NASHVILLE, Tenn. — UPDATE:
State Senator Janice Bowling, a co-sponsor of the bill, said in a statement that both the House and Senate bills were killed when legislators placed them in subcommittees.
That means licenses will still be required to practice all the professions listed below.
A proposed bill in the Tennessee legislature would allow unlicensed workers in certain fields to do business, as long as the customer knows and acknowledges that fact.
Knoxville Rep. Martin Daniel introduced HB 1945 in the house while Sen. Janice Bowling of Tullahoma sponsored it in the senate.
The bill includes a long list of professions that normally require a license, registration or certification including cosmetologists, accountants, home inspectors, plumbers, real estate brokers, and tattoo artists. (See full list below).
If passed, lacking the proper licensing would not prevent people from performing the duties of that profession. To do so, the client must sign paperwork acknowledging they know about the lack of license and agree to release the person performing the work from all liability that may arise from the person's performance of the work, except for an action brought for intentional, willful, or malicious conduct."
Cosmetologists are already rallying opposition to the bill on social media, like the post below from the Tennessee School of Beauty:
"If God forbid somebody loses their eye because chemicals get in there, who cares if you signed a wavier," Tennessee School of Beauty owner Adam Brown said. "I think if just anyone can do services a lot of these salons will end up closing."
Cosmetology student Babs Benson agrees. She was a stay-at-home mom for seventeen years, but decided to get her professional license.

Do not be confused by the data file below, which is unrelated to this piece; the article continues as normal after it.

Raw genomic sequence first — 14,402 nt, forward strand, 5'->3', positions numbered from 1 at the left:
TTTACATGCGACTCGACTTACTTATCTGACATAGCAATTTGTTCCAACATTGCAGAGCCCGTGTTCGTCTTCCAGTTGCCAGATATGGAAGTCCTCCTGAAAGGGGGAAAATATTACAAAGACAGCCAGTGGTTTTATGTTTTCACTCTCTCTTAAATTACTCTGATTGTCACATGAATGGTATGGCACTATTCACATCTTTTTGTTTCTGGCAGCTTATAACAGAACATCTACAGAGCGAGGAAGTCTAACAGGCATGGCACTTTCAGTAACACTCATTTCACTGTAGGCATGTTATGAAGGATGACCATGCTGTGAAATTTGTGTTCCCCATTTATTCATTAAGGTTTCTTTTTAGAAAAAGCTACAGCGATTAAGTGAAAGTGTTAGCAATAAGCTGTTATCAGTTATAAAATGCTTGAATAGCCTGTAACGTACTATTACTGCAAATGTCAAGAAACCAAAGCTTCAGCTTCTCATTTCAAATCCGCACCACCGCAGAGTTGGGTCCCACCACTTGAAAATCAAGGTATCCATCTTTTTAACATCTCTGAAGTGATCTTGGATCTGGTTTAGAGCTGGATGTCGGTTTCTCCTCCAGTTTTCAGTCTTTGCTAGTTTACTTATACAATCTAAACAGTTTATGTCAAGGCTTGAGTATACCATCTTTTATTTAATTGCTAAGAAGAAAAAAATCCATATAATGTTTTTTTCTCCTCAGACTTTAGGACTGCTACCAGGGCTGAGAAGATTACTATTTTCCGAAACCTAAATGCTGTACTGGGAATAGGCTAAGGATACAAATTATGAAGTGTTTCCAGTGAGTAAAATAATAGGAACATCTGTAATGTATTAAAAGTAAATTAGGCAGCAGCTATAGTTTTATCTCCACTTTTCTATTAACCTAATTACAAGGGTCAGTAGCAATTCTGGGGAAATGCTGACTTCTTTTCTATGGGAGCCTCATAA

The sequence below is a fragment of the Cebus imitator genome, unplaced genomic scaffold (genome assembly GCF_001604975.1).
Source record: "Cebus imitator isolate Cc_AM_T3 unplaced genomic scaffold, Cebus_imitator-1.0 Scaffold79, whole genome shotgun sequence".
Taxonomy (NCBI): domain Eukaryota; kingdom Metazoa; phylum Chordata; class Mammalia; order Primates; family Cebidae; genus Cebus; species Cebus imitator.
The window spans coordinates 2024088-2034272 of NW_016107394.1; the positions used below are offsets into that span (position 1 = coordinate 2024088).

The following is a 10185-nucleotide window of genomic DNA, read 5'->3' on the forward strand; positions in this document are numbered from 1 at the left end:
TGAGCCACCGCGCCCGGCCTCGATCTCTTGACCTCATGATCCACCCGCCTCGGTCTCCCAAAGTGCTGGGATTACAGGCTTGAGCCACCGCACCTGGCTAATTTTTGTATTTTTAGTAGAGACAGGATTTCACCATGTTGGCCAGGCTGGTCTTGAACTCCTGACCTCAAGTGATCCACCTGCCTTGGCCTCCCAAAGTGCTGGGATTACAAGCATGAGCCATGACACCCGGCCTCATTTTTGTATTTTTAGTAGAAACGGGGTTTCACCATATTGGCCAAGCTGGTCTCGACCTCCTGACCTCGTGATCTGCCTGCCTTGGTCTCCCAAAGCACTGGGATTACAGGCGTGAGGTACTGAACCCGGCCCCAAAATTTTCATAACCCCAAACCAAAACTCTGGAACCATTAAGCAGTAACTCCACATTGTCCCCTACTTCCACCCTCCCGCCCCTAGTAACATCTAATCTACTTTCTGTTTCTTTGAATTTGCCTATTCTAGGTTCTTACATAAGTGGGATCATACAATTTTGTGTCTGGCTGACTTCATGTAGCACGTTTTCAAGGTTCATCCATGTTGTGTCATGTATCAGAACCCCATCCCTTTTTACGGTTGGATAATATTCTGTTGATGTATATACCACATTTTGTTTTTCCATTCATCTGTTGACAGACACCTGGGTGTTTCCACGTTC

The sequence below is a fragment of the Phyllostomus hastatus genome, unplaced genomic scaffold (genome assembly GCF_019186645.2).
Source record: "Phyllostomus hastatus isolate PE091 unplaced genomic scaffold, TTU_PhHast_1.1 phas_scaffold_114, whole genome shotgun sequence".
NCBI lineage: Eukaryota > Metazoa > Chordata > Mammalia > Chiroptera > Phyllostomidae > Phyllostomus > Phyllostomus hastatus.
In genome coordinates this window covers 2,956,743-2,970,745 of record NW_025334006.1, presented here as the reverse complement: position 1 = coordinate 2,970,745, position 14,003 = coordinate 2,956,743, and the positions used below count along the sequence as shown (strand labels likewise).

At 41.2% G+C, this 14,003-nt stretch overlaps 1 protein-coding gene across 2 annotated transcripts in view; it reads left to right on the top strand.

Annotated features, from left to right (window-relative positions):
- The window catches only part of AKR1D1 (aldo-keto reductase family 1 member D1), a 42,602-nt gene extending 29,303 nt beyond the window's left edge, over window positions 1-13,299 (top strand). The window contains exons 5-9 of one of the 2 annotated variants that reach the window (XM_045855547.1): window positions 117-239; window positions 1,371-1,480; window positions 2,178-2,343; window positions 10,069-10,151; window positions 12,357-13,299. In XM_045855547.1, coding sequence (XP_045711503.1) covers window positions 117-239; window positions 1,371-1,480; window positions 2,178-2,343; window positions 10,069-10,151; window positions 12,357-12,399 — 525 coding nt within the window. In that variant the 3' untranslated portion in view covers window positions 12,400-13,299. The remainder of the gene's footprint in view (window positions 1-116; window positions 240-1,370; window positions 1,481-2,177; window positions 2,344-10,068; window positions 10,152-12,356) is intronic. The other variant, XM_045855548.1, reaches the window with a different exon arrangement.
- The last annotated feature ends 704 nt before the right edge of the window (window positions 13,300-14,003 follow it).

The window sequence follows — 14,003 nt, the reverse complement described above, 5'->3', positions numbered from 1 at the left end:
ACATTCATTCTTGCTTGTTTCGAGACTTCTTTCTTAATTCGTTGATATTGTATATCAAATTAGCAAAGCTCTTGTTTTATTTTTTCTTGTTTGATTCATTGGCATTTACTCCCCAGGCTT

"I don’t think it’s in the best interest of our society to just let anyone do these things when you really need to know the safety measures and the handling and procedures," she said. "There needs to be a standard and stipulation for health procedures."
Lawmaker Daniel said the bill just acknowledges an existing practice.
"This goes on anyway and probably down the street from you, people are cutting hair of their friends and neighbors," he said.
"Many of the occupational licensing regulations and laws here in Tennessee are not really related to public health safety or welfare, but are actually more the result of special interest lobbying," Daniel added.
List of professions included in the bill:
(2) Architects, engineers, landscape architects, and interior designers;
(5) Funeral directors and embalmers;
(7) Home inspectors;
(9) Home improvement contractors;
(11) Real estate brokers;
(12) Land surveyors;
(13) Soil scientists;
(15) Individuals engaged in the application of pesticides;
(16) Rental location agents;
(17) Private investigators;
(18) Polygraph examiners;
(19) Individuals engaged with fire protection sprinkler systems;
(20) Servicers of fire extinguishers and related equipment;
(21) Alarm contractors;
(22) Private protective services;
(24) Tattoo artists;
(25) Body piercing artist;
(26) Real estate appraisers; and
(27) Professional employer organizations.